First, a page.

Inter view with Martijn Aslander by Jorrit Timmermans
(translated into english by Rodien de Maar)
About transformations to a Network economy
The storm is a metaphor for the changes happening in our world. Changes
with impact and results that are incalculable. They are also happening
within the economic world. Many of our old patterns have had their
longest time. We are richer than ever and have more capabilities than
ever. But the consequences of this growth in our world are slowly
but unmistakeably felt by everyone.
Thankfully storms settle down and give new energy and chances. Martijn
Aslander knows what the possible consequenses are. Martijn, who lives
off networking and connecting people, is involved in more than a 1000
projects on yearly bases. He does this by following his heart. He
turns all the available information technology into value for himself
and others. His attitude to life is best described by the scouting
law which he learned at an early age. A scout goes into the world
with the other to discover this world and make it a better place to
live in. He is honest, loyal and never gives up.He is economical and
sober. He is a go-getter, cares for nature and respects himself and
the other. You can definitely count on him.
The economy is the sum of all the transactions and barter mechanisms
that keep our society in place. Untill now the focus has been on collecting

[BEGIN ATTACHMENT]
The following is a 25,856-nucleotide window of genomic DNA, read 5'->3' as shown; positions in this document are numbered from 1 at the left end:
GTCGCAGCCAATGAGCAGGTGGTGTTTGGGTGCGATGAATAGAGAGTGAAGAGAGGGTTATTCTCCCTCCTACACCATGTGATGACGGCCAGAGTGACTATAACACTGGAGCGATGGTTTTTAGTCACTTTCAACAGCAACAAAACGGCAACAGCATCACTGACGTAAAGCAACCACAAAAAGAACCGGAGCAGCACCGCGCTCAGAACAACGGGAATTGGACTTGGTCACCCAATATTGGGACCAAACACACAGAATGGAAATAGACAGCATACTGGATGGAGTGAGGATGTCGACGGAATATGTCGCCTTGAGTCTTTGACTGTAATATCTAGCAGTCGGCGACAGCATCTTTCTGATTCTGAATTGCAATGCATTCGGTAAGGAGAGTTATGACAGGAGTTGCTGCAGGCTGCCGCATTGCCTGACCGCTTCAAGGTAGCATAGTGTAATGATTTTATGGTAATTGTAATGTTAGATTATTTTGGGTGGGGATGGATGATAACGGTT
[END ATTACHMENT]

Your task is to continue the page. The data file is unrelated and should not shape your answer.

as much profit and capital goods as possible. But now that seems to
be changing. We seem to be asking ourselves whether more money is
needed, useful or valuable. On account of frequent usage of scarce
resources, striving towards maximum profit often fails. Also companies
have the tendency to waste the talent of many people. The well known
rat race in which employees carry out their limited tasks day after
day, restricts the enormous worth that people could actually bring
into the economy. Martijn quotes futurologist and trend watcher Justien
Marseille by stating that our society is making a jump from maximisation
of profit to one of maximising usefulness. This simply means that
you do the thing which you are good in, in the place at that given
time which makes for optimal worth. Talent as an important impulse
for the economy, thats new.
How is it possible that individual talent suddenly has the room to
grow? Until now, we were restricted by means only available to organisations
to be able to produce. This was certainly true when our economy relied
on agriculture. With the coming of mechanisation and industry, this
became more amplified. Later, when the computerization was a fact,
it brought us the home computer and the internet. After this, the
individual had meaningful tools at their disposal. With the home computer,
everyone is able to write their own book, produce a movie or compose
their own music. And the internet is our direct link to the whole
world and thus the market. At the same time, the costs decrease so
fast that everyone can join in to show their talent and offer their
This development gives us the freedom to ask ourselves what on earth
we are doing. And whether we might actually want to do it differently.
There are still so many people that are not satisfied with what they
are doing. Information technology gives us the opportunity to do things
that were impossible in the past. Dependent on our talent we seek
and find the necessary knowledge, information and contacts on the
internet. This leads to an economy driven by networks instead of companies.
And money does not seem to play the biggest role. The new barter system
seems to be one of talent, knowledge and information.
Critics say it's impossible to make a living this way. So Martijn